Privacy breaches

A privacy breach is any unauthorized access, collection, use, or disclosure of personal information. These activities are unauthorized when they are done in violation of applicable privacy legislation. Privacy breaches can be both intentional and unintentional. Having a privacy policy can help prevent and mitigate privacy breaches.

Unfortunately, due to the complexity of digital information, it isn't always easy to know when or where there has been a breach. It's important to have clear procedures for protecting your business' privacy, both to prevent breaches and to help identify them if they occur. Clearly establishing who can access information, and how they can access it, can help you figure out when your business' privacy may have been breached. In cases where procedures have been broken, there may have been a breach.

A breach can also occur unintentionally. For example, personal information can be accidentally shared over email or lost through the theft of a device.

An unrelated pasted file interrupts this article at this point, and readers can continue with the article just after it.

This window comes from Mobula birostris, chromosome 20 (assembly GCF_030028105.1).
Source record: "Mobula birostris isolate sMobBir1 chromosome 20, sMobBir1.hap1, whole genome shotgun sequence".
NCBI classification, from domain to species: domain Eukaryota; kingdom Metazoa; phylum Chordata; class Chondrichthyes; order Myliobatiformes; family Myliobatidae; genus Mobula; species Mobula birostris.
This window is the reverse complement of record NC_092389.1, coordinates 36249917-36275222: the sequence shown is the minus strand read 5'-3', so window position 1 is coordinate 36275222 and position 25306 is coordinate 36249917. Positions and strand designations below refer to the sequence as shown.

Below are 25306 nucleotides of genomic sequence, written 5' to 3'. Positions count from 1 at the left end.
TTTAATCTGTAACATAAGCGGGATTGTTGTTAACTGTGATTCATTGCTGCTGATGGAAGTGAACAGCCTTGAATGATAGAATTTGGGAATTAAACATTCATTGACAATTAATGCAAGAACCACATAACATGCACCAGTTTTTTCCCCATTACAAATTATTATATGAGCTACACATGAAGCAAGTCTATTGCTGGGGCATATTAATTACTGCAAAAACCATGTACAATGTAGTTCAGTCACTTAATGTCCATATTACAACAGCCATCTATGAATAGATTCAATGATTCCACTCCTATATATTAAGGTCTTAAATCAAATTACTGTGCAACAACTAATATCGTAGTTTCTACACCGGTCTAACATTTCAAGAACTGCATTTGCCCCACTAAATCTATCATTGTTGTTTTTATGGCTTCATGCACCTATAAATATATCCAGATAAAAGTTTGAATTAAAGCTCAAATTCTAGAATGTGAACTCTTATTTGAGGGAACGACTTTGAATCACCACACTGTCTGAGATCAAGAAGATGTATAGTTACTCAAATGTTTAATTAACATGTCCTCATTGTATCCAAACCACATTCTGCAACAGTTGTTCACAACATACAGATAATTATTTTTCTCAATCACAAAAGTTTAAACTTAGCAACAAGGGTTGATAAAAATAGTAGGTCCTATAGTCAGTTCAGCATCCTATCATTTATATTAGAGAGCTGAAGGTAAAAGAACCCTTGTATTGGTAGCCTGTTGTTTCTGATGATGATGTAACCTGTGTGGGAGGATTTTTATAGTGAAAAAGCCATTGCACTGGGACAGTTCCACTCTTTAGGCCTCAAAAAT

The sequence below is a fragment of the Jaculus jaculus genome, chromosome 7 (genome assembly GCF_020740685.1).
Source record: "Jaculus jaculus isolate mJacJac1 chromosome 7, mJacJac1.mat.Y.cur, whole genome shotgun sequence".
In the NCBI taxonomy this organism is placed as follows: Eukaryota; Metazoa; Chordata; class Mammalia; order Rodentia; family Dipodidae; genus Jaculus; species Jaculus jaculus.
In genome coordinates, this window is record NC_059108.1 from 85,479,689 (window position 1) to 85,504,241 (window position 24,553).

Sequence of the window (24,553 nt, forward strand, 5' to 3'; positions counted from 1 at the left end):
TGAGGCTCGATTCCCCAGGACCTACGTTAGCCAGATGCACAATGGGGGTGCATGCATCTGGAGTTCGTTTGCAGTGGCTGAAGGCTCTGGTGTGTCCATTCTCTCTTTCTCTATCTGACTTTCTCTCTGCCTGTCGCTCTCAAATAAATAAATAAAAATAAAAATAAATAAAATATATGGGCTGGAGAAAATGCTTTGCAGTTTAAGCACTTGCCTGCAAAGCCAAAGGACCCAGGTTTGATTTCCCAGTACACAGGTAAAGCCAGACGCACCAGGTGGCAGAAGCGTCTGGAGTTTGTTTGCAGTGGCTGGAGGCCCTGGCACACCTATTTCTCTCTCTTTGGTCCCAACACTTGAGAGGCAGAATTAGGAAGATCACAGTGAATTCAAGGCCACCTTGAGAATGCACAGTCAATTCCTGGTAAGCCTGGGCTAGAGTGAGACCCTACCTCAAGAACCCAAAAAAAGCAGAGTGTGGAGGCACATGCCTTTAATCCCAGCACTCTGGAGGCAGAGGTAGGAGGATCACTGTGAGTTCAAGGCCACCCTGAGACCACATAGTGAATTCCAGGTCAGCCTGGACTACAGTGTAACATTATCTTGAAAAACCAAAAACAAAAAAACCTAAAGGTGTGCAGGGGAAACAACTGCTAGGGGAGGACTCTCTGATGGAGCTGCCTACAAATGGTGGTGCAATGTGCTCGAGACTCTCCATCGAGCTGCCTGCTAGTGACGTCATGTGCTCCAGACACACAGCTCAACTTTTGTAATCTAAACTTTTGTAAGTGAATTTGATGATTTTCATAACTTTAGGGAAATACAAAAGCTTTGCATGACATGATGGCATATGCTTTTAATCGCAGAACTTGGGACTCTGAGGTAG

What to do in the event of a breach

If you believe your privacy policy has been breached, there are four steps you can take:

  1. Contain and assess. When possible, you should restrict the unauthorized access. This could mean stopping inappropriate behaviour, shutting down a system, or fixing a weakness. You should also begin an investigation into the breach.
  2. Evaluate the risks. What information may have been accessed? How sensitive is it? How did the breach occur and could it happen again?
  3. Notification.  Notifying those affected by the breach can help reduce any harm. You have a responsibility to notify those affected. You should determine who, how, and when to notify those affected. You may also need to inform other organizations, such as the police, credit card companies, and regulatory bodies such as the Office of the Privacy Commissioner.
  4. Prevent future breaches. Once the cause is known, steps should be taken to prevent it from reoccurring. Consider reviewing your privacy policy.


Privacy breaches are serious. Report them to the Office of the Privacy Commissioner.   

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